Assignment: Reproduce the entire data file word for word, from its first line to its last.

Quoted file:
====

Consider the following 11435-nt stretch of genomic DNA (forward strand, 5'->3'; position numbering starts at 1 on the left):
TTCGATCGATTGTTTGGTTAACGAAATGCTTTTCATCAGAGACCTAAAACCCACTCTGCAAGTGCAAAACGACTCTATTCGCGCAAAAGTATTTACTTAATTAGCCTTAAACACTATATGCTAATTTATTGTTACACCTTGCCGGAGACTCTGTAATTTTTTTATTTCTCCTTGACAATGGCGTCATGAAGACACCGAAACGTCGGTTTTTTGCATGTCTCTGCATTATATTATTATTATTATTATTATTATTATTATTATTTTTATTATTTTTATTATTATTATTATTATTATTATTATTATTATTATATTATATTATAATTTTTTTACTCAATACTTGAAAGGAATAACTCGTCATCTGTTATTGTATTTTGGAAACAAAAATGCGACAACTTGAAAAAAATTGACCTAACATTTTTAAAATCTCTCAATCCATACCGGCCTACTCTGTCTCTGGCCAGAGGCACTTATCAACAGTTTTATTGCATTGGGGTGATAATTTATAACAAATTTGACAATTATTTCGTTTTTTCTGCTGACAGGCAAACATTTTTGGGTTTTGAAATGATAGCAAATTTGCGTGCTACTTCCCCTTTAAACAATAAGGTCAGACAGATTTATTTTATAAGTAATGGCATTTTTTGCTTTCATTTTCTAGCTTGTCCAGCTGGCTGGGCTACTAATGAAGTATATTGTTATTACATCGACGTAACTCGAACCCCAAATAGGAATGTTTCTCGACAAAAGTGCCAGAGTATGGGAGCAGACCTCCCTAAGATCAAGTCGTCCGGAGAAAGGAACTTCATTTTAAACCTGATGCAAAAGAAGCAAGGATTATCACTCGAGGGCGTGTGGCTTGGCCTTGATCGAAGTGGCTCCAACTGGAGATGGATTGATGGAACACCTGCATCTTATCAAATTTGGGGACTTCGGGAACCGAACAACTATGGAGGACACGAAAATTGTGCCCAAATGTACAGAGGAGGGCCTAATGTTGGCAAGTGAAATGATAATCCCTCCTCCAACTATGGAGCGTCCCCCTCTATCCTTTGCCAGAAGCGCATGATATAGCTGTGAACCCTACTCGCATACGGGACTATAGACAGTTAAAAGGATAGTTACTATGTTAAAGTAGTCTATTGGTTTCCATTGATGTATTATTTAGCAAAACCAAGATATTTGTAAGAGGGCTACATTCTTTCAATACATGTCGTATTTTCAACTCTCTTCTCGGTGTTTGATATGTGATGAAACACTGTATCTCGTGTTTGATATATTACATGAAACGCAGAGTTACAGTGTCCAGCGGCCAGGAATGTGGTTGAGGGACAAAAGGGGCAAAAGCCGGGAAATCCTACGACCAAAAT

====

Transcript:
Consider the following 11435-nt stretch of genomic DNA (forward strand, 5'->3'; position numbering starts at 1 on the left):
TTCGATCGATTGTTTGGTTAACGAAATGCTTTTCATCAGAGACCTAAAACCCACTCTGCAAGTGCAAAACGACTCTATTCGCGCAAAAGTATTTACTTAATTAGCCTTAAACACTATATGCTAATTTATTGTTACACCTTGCCGGAGACTCTGTAATTTTTTTATTTCTCCTTGACAATGGCGTCATGAAGACACCGAAACGTCGGTTTTTTGCATGTCTCTGCATTATATTATTATTATTATTATTATTATTATTATTATTTTTATTATTTTTATTATTATTATTATTATTATTATTATTATTATTATATTATATTATAATTTTTTTACTCAATACTTGAAAGGAATAACTCGTCATCTGTTATTGTATTTTGGAAACAAAAATGCGACAACTTGAAAAAAATTGACCTAACATTTTTAAAATCTCTCAATCCATACCGGCCTACTCTGTCTCTGGCCAGAGGCACTTATCAACAGTTTTATTGCATTGGGGTGATAATTTATAACAAATTTGACAATTATTTCGTTTTTTCTGCTGACAGGCAAACATTTTTGGGTTTTGAAATGATAGCAAATTTGCGTGCTACTTCCCCTTTAAACAATAAGGTCAGACAGATTTATTTTATAAGTAATGGCATTTTTTGCTTTCATTTTCTAGCTTGTCCAGCTGGCTGGGCTACTAATGAAGTATATTGTTATTACATCGACGTAACTCGAACCCCAAATAGGAATGTTTCTCGACAAAAGTGCCAGAGTATGGGAGCAGACCTCCCTAAGATCAAGTCGTCCGGAGAAAGGAACTTCATTTTAAACCTGATGCAAAAGAAGCAAGGATTATCACTCGAGGGCGTGTGGCTTGGCCTTGATCGAAGTGGCTCCAACTGGAGATGGATTGATGGAACACCTGCATCTTATCAAATTTGGGGACTTCGGGAACCGAACAACTATGGAGGACACGAAAATTGTGCCCAAATGTACAGAGGAGGGCCTAATGTTGGCAAGTGAAATGATAATCCCTCCTCCAACTATGGAGCGTCCCCCTCTATCCTTTGCCAGAAGCGCATGATATAGCTGTGAACCCTACTCGCATACGGGACTATAGACAGTTAAAAGGATAGTTACTATGTTAAAGTAGTCTATTGGTTTCCATTGATGTATTATTTAGCAAAACCAAGATATTTGTAAGAGGGCTACATTCTTTCAATACATGTCGTATTTTCAACTCTCTTCTCGGTGTTTGATATGTGATGAAACACTGTATCTCGTGTTTGATATATTACATGAAACGCAGAGTTACAGTGTCCAGCGGCCAGGAATGTGGTTGAGGGACAAAAGGGGCAAAAGCCGGGAAATCCTACGACCAAAAT